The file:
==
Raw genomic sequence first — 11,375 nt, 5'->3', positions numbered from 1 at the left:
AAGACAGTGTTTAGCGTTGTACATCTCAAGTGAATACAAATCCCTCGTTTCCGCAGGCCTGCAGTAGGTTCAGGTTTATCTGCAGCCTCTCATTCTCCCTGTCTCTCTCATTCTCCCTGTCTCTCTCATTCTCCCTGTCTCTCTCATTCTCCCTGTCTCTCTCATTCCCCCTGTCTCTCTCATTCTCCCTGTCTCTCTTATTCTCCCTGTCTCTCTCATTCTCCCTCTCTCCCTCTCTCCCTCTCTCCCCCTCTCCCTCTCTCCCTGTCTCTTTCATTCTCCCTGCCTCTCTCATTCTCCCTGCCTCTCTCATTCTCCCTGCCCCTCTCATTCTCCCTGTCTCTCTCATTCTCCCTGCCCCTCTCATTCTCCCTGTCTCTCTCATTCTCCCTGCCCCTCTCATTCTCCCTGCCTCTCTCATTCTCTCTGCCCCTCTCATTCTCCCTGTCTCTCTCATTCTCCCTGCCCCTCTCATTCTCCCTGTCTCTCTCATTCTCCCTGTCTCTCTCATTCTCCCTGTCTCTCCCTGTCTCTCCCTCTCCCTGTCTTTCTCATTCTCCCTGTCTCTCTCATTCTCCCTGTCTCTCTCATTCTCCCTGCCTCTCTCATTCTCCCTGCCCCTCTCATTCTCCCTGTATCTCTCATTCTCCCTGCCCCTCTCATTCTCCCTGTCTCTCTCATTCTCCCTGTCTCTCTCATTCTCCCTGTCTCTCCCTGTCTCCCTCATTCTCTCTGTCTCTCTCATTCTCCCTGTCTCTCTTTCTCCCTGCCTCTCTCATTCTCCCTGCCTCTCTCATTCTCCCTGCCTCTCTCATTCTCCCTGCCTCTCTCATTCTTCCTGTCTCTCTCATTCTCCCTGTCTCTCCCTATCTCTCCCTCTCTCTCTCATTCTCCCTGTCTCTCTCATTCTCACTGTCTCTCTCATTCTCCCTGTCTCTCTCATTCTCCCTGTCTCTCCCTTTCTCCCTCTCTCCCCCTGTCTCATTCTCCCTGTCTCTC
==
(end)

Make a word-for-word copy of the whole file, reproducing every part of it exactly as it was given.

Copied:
Raw genomic sequence first — 11,375 nt, 5'->3', positions numbered from 1 at the left:
AAGACAGTGTTTAGCGTTGTACATCTCAAGTGAATACAAATCCCTCGTTTCCGCAGGCCTGCAGTAGGTTCAGGTTTATCTGCAGCCTCTCATTCTCCCTGTCTCTCTCATTCTCCCTGTCTCTCTCATTCTCCCTGTCTCTCTCATTCTCCCTGTCTCTCTCATTCCCCCTGTCTCTCTCATTCTCCCTGTCTCTCTTATTCTCCCTGTCTCTCTCATTCTCCCTCTCTCCCTCTCTCCCTCTCTCCCCCTCTCCCTCTCTCCCTGTCTCTTTCATTCTCCCTGCCTCTCTCATTCTCCCTGCCTCTCTCATTCTCCCTGCCCCTCTCATTCTCCCTGTCTCTCTCATTCTCCCTGCCCCTCTCATTCTCCCTGTCTCTCTCATTCTCCCTGCCCCTCTCATTCTCCCTGCCTCTCTCATTCTCTCTGCCCCTCTCATTCTCCCTGTCTCTCTCATTCTCCCTGCCCCTCTCATTCTCCCTGTCTCTCTCATTCTCCCTGTCTCTCTCATTCTCCCTGTCTCTCCCTGTCTCTCCCTCTCCCTGTCTTTCTCATTCTCCCTGTCTCTCTCATTCTCCCTGTCTCTCTCATTCTCCCTGCCTCTCTCATTCTCCCTGCCCCTCTCATTCTCCCTGTATCTCTCATTCTCCCTGCCCCTCTCATTCTCCCTGTCTCTCTCATTCTCCCTGTCTCTCTCATTCTCCCTGTCTCTCCCTGTCTCCCTCATTCTCTCTGTCTCTCTCATTCTCCCTGTCTCTCTTTCTCCCTGCCTCTCTCATTCTCCCTGCCTCTCTCATTCTCCCTGCCTCTCTCATTCTCCCTGCCTCTCTCATTCTTCCTGTCTCTCTCATTCTCCCTGTCTCTCCCTATCTCTCCCTCTCTCTCTCATTCTCCCTGTCTCTCTCATTCTCACTGTCTCTCTCATTCTCCCTGTCTCTCTCATTCTCCCTGTCTCTCCCTTTCTCCCTCTCTCCCCCTGTCTCATTCTCCCTGTCTCTC